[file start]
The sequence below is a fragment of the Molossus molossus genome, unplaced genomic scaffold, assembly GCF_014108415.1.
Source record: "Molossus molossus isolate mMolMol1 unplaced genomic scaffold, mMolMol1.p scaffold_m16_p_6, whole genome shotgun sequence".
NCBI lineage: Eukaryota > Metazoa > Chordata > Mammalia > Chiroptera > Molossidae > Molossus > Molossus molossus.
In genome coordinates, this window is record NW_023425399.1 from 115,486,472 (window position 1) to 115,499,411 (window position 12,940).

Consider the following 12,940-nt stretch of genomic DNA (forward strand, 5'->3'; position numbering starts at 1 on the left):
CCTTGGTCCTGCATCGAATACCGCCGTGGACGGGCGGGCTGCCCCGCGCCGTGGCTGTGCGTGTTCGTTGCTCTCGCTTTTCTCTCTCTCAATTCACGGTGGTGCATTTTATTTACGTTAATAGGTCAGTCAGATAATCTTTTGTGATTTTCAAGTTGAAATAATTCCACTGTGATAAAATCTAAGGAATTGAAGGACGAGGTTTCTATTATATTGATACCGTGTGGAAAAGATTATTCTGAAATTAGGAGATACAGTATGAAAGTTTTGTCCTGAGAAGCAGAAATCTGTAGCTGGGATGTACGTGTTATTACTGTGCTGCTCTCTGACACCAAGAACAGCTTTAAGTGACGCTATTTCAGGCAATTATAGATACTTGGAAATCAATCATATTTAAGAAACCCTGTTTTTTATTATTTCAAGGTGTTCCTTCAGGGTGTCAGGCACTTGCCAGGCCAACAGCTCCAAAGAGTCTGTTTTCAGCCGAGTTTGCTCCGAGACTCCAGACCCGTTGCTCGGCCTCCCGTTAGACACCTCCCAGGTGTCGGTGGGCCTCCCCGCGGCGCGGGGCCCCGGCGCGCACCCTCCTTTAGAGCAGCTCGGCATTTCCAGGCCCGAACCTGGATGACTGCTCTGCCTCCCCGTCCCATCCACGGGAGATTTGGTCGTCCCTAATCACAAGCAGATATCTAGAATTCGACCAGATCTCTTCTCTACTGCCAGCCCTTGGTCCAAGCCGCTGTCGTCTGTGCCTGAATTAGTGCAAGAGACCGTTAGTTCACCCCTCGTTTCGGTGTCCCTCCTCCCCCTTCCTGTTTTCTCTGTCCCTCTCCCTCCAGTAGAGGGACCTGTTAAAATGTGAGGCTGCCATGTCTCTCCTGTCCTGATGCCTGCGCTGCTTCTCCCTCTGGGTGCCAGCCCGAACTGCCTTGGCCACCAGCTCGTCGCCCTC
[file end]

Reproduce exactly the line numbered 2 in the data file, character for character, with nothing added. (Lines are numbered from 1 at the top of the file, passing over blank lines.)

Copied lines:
Source record: "Molossus molossus isolate mMolMol1 unplaced genomic scaffold, mMolMol1.p scaffold_m16_p_6, whole genome shotgun sequence".